1. Look again at the facts offered by both the majority and the dissent. Why do you think Echazabal was willing to risk his health by working in the coker unit? Assuming he had a complete grasp of the risks involved, is it ethical to allow him to work there? For this, re examine the frameworks for ethical decision making in Chapter 1.
2. Chevron gave certain reasons for refusing to allow Echazabal to work in the coker unit. Name them. Can you think of any other reasons the company may have had for that decision?
3. On appeal, the Supreme Court reversed. Justice Souter explained why:
“The EEOC was certainly acting within the reasonable zone when it saw a difference between rejecting workplace paternalism and ignoring specific and documented risks to the employee himself, even if the employee would take his chances for the sake of getting a job.” Chevron USA Inc. v. Echazabal, 536 U.S. 73, 122 S.Ct. 2045 (2002). The “direct threat defense” is allowable, according to the Court, when it is based on a “‘reasonable medical judgment that relies on the most current medical knowledge and/or the best available objective evidence,’ and upon an expressly ‘individualized assessment of the individual’s present ability to safely perform the essential functions of the job..’” Find out how the lower courts applied the test when they revisited Echazabal on remand from the Supreme Court. Are you satisfied that Chevron’s decisions were not based on the kind of pre-textual stereotypes at which the ADA is aimed?
4. In this case, we see both the company and the employee between a rock and a hard place. Echazabal must choose to either further endanger his health or lose a coveted opportunity, while Chevron is caught between liability under the ADA and liability for unsafe work conditions. Suppose you were a top manager inside Chevron, responsible for strategic planning on workplace safety. Is there anything you and your firm could do to prevent or minimize the risk of this type of scenario from developing in the future?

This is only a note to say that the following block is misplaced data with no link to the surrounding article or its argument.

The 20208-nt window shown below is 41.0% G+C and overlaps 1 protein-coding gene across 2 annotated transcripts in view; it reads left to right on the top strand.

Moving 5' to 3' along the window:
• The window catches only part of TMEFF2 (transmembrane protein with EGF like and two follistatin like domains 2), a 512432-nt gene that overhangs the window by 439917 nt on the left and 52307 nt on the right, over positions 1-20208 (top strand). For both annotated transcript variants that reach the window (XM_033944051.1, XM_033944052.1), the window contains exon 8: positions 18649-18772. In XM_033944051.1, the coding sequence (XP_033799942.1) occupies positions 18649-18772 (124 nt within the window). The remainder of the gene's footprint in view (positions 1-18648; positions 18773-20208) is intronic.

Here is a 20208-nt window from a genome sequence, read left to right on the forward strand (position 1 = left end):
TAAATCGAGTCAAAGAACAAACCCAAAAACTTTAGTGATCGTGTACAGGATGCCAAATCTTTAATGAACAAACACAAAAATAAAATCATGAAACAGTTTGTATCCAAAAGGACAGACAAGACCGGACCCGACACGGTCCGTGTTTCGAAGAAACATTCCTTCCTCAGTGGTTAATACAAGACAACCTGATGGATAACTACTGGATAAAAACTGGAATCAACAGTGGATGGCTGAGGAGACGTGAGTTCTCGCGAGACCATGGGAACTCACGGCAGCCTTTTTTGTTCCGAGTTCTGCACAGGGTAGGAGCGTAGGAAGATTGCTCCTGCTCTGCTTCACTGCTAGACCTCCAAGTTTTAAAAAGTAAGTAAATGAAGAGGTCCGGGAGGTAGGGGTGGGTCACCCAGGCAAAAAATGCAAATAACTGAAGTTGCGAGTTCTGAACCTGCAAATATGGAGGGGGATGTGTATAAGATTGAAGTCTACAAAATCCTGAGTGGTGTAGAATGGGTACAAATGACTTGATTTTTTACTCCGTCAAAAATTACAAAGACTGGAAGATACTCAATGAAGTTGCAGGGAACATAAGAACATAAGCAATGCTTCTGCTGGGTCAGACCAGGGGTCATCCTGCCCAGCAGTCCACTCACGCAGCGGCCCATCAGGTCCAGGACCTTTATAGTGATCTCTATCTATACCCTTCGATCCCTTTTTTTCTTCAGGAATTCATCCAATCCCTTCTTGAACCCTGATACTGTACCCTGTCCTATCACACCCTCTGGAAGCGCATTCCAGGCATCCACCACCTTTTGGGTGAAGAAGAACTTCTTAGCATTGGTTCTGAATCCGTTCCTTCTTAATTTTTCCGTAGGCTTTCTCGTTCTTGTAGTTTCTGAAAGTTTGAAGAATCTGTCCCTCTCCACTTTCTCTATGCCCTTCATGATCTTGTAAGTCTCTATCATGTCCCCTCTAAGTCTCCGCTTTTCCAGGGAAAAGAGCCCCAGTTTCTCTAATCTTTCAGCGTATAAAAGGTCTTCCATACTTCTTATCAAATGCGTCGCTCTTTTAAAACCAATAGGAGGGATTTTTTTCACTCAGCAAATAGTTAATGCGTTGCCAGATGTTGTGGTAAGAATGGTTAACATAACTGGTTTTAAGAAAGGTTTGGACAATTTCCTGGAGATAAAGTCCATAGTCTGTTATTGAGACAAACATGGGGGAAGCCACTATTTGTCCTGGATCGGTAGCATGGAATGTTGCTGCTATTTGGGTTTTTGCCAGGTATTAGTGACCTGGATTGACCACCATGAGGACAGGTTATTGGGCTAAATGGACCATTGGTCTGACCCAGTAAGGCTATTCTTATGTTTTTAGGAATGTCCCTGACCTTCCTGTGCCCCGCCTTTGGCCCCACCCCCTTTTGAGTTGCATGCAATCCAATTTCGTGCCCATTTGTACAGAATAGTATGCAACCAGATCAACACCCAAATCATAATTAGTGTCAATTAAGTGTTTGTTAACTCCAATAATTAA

5. Mentioned in the Echazabal case is International Union v. Johnson Controls, 111 S.Ct. 1196, a 1991 Supreme Court decision in which, again, a company was accused of paternalism for restricting access to hazardous jobs. In Johnson Controls, fertile women were not permitted to work on a battery-making production line where exposure to lead could cause harm to their offspring. The Supreme Court held that this restriction amounted to illegal sex discrimination under Title VII, stating that the female workers should “not be forced to choose between having a child and having a job.” The company had argued it was concerned about harm to future generations, but the Court wrote: “Decisions about the welfare of future children must be left to the parents who conceive, bear, support and raise them rather than to the employers who hire those parents.” Is there a group of stakeholders (affected individuals) whose preferences have not been considered in the Johnson Controls case? How might the absence of such voices alter an ethical analysis of this situation?

  • CreatedSeptember 11, 2015
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